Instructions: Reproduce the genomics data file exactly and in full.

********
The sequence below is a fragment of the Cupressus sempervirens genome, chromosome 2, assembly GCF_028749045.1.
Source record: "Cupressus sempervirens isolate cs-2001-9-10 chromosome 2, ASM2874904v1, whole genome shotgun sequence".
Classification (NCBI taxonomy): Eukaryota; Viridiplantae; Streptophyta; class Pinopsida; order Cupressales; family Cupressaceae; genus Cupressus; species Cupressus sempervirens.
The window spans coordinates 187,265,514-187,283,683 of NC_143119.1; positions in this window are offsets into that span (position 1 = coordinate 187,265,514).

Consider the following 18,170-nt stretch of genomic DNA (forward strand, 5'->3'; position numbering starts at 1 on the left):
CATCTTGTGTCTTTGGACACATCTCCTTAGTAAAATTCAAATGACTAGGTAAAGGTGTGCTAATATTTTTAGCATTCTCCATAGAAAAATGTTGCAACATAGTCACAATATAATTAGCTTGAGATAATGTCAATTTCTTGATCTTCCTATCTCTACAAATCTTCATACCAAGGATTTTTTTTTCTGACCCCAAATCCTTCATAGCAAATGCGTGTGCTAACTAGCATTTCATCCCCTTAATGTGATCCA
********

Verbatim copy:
The sequence below is a fragment of the Cupressus sempervirens genome, chromosome 2, assembly GCF_028749045.1.
Source record: "Cupressus sempervirens isolate cs-2001-9-10 chromosome 2, ASM2874904v1, whole genome shotgun sequence".
Classification (NCBI taxonomy): Eukaryota; Viridiplantae; Streptophyta; class Pinopsida; order Cupressales; family Cupressaceae; genus Cupressus; species Cupressus sempervirens.
The window spans coordinates 187,265,514-187,283,683 of NC_143119.1; positions in this window are offsets into that span (position 1 = coordinate 187,265,514).

Consider the following 18,170-nt stretch of genomic DNA (forward strand, 5'->3'; position numbering starts at 1 on the left):
CATCTTGTGTCTTTGGACACATCTCCTTAGTAAAATTCAAATGACTAGGTAAAGGTGTGCTAATATTTTTAGCATTCTCCATAGAAAAATGTTGCAACATAGTCACAATATAATTAGCTTGAGATAATGTCAATTTCTTGATCTTCCTATCTCTACAAATCTTCATACCAAGGATTTTTTTTTCTGACCCCAAATCCTTCATAGCAAATGCGTGTGCTAACTAGCATTTCATCCCCTTAATGTGATCCA